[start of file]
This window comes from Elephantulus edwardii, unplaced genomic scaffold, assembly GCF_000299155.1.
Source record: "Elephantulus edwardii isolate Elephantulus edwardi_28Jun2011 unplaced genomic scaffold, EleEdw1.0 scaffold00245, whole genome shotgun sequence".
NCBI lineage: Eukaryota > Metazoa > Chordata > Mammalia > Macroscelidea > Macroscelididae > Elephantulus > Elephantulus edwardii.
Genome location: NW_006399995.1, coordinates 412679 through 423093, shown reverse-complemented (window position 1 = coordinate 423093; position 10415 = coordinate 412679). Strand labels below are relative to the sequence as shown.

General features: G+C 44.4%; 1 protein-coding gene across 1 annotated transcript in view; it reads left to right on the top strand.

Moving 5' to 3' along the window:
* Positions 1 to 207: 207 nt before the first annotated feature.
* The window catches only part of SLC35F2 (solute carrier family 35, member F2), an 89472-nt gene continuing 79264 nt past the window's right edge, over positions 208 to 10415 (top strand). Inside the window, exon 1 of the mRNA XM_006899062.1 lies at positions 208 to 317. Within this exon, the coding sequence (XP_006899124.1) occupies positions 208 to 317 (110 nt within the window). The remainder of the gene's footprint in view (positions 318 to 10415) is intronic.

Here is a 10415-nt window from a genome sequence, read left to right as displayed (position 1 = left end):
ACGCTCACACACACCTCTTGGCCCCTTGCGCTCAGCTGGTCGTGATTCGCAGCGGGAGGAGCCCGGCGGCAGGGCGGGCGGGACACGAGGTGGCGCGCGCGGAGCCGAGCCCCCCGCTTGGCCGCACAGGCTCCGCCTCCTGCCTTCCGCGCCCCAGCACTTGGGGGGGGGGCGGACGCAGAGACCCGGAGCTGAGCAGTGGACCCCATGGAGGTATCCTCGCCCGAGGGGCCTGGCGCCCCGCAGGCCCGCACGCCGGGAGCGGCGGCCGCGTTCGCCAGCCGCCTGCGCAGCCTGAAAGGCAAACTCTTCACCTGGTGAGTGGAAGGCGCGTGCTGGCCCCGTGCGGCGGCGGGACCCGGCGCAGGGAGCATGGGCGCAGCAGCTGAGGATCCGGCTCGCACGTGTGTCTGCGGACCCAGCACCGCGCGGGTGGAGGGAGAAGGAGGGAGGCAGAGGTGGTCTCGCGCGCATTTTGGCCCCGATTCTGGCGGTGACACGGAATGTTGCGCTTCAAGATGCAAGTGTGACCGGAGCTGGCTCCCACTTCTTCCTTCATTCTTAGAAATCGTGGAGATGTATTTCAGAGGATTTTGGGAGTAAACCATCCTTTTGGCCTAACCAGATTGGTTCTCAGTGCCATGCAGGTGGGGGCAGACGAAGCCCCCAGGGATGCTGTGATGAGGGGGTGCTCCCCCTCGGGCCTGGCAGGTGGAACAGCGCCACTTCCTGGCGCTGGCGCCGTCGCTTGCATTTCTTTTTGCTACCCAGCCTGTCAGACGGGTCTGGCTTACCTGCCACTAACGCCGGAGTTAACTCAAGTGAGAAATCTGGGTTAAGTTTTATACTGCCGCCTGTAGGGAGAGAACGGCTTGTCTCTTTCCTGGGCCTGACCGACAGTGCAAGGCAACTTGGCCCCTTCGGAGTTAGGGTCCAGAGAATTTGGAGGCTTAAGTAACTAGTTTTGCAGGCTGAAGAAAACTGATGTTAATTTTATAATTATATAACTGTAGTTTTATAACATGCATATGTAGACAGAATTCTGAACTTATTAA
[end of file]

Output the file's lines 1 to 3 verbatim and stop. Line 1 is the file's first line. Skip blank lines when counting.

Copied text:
This window comes from Elephantulus edwardii, unplaced genomic scaffold, assembly GCF_000299155.1.
Source record: "Elephantulus edwardii isolate Elephantulus edwardi_28Jun2011 unplaced genomic scaffold, EleEdw1.0 scaffold00245, whole genome shotgun sequence".
NCBI lineage: Eukaryota > Metazoa > Chordata > Mammalia > Macroscelidea > Macroscelididae > Elephantulus > Elephantulus edwardii.